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Is there a way to preserve the buffer pool cache so that is can be loaded in after a restart? My research suggests that other DB servers can do this but SQL Server is not one of them. I'm looking for ways to maximize server performance after a maintenance restart.

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  • I remember doing it during my SybaseASE days which helped during the load testing wherein we knew certain hot tables needed to be inmemory. If you are thinking of doing this after every restart on prod, I would say - do not do it since it will just overwhelm your disk subsystem if the tables are pretty big.
    – Kin Shah
    Commented Mar 4, 2018 at 22:26
  • Only with memory-optimized. And it's only sort-of, being a totally different beast (no buffer pool, to start with :))
    – dean
    Commented Mar 5, 2018 at 22:22

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No, there is no way to restore the buffer pool. Some will suggest pre-filling it by selecting all rows from all tables, but that is just silly given how rare it is for systems to use all rows from all tables (among other reasons that it wouldn't do what such an action is perceived to do).

I'm not even sure that it makes sense conceptually that this should be a thing to do. What is the actual gain here? Saving the time it takes to read those data pages into memory from disk? If the pages in the buffer pool were saved to a file to be reloaded upon start-up, it would still take that same (or nearly same) amount of time to load those data pages into the buffer pool, just from a different file. Or, perhaps you don't want the application pages' initial response times to reflect that the data pages had to be loaded? How long does your system take to load pages? One person waiting an extra 1 second for that particular result set (cuz after that, those pages are in memory for subsequent queries, right?) is hardly noticeable, nor is it something that they will remember when subsequent page loads take less time. But if this is a web-based application, then can it be said that any lag is the fault of the DB and not of the app server or some segment of the route between the client computer and the app server?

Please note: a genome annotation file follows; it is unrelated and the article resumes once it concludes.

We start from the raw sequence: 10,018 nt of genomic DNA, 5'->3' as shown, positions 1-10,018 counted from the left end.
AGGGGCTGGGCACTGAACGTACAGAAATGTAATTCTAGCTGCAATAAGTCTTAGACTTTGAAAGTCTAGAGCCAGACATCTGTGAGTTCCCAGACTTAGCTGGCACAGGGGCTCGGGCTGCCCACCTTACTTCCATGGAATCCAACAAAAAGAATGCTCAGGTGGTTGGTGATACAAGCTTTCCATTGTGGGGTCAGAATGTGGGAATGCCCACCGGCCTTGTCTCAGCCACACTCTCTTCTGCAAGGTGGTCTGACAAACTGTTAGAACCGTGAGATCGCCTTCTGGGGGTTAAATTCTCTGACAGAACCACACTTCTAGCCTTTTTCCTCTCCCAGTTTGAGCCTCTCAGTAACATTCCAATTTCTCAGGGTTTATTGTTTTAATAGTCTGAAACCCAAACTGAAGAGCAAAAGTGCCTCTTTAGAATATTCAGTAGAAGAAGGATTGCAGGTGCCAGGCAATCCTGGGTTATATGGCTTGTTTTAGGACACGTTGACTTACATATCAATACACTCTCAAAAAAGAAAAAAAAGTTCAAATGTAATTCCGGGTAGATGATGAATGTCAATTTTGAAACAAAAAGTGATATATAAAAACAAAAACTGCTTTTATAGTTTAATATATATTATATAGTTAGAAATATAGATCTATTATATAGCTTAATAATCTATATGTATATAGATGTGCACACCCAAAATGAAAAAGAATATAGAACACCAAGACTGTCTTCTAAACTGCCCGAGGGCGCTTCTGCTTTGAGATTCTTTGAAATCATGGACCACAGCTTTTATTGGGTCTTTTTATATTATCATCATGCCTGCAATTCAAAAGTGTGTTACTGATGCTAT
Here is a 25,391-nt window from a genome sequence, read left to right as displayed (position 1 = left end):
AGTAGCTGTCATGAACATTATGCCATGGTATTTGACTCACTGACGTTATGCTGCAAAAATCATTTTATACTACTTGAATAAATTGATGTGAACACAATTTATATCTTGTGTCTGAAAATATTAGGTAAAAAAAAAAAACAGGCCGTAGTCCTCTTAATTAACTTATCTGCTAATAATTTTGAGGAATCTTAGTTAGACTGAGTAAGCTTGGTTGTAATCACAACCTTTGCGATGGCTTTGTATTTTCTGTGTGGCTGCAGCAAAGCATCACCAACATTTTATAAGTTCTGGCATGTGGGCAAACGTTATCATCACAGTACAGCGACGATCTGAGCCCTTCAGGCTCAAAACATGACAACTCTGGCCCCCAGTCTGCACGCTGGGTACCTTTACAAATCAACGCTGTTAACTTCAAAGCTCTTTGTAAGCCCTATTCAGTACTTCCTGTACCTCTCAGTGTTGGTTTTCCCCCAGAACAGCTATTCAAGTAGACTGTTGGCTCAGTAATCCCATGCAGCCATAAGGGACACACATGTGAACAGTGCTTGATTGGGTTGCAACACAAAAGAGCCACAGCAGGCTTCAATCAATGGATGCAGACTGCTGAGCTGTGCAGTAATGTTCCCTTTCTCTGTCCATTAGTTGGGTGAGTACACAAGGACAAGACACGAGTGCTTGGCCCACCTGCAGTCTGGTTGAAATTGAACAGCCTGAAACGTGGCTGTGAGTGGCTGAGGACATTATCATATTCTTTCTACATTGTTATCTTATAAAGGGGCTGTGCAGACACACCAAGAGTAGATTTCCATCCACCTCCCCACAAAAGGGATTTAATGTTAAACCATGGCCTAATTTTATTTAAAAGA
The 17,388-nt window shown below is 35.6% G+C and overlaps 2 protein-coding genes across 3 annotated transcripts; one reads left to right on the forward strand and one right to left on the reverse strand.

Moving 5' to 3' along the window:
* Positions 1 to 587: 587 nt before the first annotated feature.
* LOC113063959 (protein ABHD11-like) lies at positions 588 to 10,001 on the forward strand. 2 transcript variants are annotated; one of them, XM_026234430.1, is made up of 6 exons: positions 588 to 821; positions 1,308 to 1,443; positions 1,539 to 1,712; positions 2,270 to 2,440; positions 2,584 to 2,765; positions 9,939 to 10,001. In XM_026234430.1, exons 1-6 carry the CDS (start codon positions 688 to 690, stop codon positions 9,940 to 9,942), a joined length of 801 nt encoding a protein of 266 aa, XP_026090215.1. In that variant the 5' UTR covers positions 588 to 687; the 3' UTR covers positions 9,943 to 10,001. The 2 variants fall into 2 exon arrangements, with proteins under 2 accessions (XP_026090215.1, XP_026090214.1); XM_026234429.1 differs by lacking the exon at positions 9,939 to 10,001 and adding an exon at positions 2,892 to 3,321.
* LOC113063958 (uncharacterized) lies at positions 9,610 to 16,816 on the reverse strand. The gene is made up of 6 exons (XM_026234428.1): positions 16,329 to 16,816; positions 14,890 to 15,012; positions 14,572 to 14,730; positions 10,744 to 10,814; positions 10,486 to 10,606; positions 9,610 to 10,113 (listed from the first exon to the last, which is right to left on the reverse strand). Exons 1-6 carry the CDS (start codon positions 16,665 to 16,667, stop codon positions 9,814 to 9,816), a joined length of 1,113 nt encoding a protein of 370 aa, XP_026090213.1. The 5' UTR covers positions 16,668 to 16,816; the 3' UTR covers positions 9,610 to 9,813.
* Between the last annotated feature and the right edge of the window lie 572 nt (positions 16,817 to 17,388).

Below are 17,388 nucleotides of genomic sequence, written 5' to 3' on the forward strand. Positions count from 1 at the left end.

Don't worry about initial load times of data pages. Any areas for improvement of initial load times are going to be in better data modeling and index structure (i.e. making sure that reading pages from disk is as efficient as possible). Instead, worry about areas that drag on performance for repeated requests once the data has been loaded.

Besides, who is to say that you want all of the pages that were in the buffer pool? How many ad hoc support queries were performed recently that are still in the cache that likely won't get looked at again for 6 months or so? Just let SQL Server take care of managing the cache as the pages that get loaded when users start hitting the system after the restart will necessarily be the pages that should be there.

Also, given that SQL Server can evict pages from the cache whenever wants (if it feels that more memory is needed for other items) then you might load a bunch of pages that get evicted a moment later.

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  • I've done this (load all the pages from disk), and there's another ugly problem: when lots of servers restart at once, like during patches, you can overwhelm an underlying shared storage system. Sorry about that, boss.
    – Brent Ozar
    Commented Mar 4, 2018 at 17:18

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